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Patricia O'Loughlin
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The Solar Eclipse Generated Some Hilarious Search Spikes on Google Trends

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A week ago today, North America was treated to a rare celestial spectacle when the moon passed between the sun and Earth, momentarily blocking the sun. Hordes of people flocked outside to witness the solar eclipse take place — the first of its kind in the contiguous US since 1979.

Of course, a lot has changed in technology over the past 38 years, leading to a new outlook on the event. With the convenience of virtually perpetual internet access and lightning-fast search engines, many of us have now become totally reliant on tools such as Google — in fact, it’s almost become a knee-jerk reaction to hit up Google whenever a question starts to bubble away on the tips of our tongues.

As such, it was entertaining to observe how people interacted with the beloved search engine around the time of the eclipse. Whilst there were plenty of search results for the keywords “solar eclipse”, there were a number of others that unfolded as a consequence of the celestial event happening overhead.

“My eyes hurt” generated bulk search results an hour after the eclipse took place

According to Google Trends, the term “my eyes hurt” soared in search queries shortly after the solar eclipse occurred on Monday, 21 August. This was accompanied by related phrases such as “eclipse headache”, “looking at sun”, “I looked at the sun”, “I looked at the sun for a few seconds”, “what happens if you stare at the sun” and “am I blind”.

Apparently, even though people were advised to avoid looking directly at the solar eclipse, many took the chance anyway. In the wake of their grave mistake, they then decided to do what any ordinary person in the digital age would do — consult Doctor Google. This more or less led to the following results, as compiled by a Reddit user:

Google Trends Solar Eclipse

Click on image to enlarge.

Is Google Trends data really this clear-cut?

Certain sites have counter-argued this data, stating that it’s “misleading”. In the above chart, it appears that search queries for “my eyes hurt” matched the number of queries for “solar eclipse”, but this is not quite the case. For instance, the results for eye-related phrases may only represent 100 searches, while the results for “solar eclipse” might indicate 1,000 searches.

Quartz Media took this into account and decided to compare the two search results on the same scale, subsequently discovering that the former search term actually dwarfed the latter as illustrated below:

Google Trends Solar Eclipse vs My Eyes Hurt

Click on image to enlarge. Image source: Quartz Media

So, what does all this mean?

As a search metric, Google Trends does not indicate the number of searches conducted

While terms such as “my eyes hurt” certainly did rise in Google search results, it’s important to note that an element of context needs to be applied when using this tool. Sure, Google Trends is great for pinpointing and displaying interesting trends, but in this case, the charts that are being circulated make the spike seem much larger than it actually is.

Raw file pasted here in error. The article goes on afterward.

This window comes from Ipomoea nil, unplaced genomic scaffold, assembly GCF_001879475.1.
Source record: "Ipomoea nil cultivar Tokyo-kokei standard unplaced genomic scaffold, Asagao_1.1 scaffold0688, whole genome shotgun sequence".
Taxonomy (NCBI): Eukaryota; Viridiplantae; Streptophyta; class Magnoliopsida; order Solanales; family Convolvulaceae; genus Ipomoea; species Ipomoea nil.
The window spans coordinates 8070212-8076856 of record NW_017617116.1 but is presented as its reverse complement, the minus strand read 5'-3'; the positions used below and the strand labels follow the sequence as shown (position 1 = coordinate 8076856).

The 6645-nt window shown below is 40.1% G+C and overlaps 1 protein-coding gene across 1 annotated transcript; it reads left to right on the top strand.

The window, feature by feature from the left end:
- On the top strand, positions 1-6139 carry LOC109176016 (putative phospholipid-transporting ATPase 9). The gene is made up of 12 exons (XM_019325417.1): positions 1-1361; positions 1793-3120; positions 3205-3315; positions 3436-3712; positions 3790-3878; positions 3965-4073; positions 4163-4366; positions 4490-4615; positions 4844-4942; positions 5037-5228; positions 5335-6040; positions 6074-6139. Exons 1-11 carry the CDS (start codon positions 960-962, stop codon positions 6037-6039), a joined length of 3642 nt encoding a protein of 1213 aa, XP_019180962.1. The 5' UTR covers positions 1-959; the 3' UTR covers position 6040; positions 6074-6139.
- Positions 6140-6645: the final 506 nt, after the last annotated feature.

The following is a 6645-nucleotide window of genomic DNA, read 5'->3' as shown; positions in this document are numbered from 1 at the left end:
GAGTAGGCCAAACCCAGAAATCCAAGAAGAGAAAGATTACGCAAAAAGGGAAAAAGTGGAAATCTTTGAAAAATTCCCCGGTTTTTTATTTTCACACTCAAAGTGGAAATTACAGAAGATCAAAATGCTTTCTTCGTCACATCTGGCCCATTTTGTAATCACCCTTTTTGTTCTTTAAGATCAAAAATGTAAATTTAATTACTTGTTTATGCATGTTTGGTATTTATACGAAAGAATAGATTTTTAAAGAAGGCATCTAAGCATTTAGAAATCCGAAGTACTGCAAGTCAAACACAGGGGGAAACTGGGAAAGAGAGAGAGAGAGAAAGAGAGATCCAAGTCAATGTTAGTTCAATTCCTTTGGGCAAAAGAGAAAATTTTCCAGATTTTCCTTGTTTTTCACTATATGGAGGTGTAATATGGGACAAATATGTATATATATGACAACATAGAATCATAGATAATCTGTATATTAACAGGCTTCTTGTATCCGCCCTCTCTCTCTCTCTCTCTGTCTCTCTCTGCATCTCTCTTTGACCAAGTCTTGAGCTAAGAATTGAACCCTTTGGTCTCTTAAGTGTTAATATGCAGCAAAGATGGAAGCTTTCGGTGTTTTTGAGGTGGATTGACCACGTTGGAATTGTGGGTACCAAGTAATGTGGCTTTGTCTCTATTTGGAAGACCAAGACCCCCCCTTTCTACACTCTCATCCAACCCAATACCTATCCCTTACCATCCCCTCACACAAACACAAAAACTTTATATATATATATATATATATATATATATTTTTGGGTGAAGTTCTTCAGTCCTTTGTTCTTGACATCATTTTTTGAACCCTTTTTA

In other words, it’s important to exercise caution when using Google Trends— after all, it doesn’t take much to manipulate data in one’s favour.

This does not mean Google Trends data is untrustworthy

Before you go leaping to conclusions and dismissing the value of Google Trends altogether, there is certainly a lot of integrity to be given to the tool. Since it introduced its real-time aspect two years ago, people around the world have managed to explore global reactions to major events, thereby acquiring a unique perspective into what residents are interested in across multiple regions.

According to Medium Corporation, “Trends data is an unbiased sample of our Google search data. It’s anonymised (no one is personally identified), categorised (determining the topic for a search query) and aggregated (grouped together). This allows us to measure interest in a particular topic across search, from around the globe, right down to city-level geography”.

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Given the amount of Google searches conducted every second, it only makes sense to take a sample of the trillions of entries rather than the total number. To do so would make it way too difficult to process the enormous amount of data. Eliciting a sample of the data, on the other hand, gives scope for insights to be processed within just a matter of minutes of an event unfolding in the real world. Pretty cool, huh?

At the crux of Google Trends is the value of digging further into highly granular data, making it an ideal tool for combining with other data analyses. For instance, drawing a dataset from Google Trends can be highly complemented by demographic data generated by a census. Again, Medium Corporation explains this eloquently: “When we look at search interest over time for a topic, we’re looking at that interest as a proportion of all searches on all topics on Google at that time and location.”

Regardless of how much you trust Google Trends, there’s no denying that the latest solar eclipse is an amusing sign of the times

Whether you want to anally pick apart the data or not, the proof is essentially in the pudding: there was indeed a spike in search terms relating to eye pain following the eclipse, just not quite to the degree that is being suggested. It just goes to show a) how much Google has become a first instinct for sourcing information; and b) how little people pay attention to essential health and safety advice. #RIPeyesight.

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By Patricia O'Loughlin


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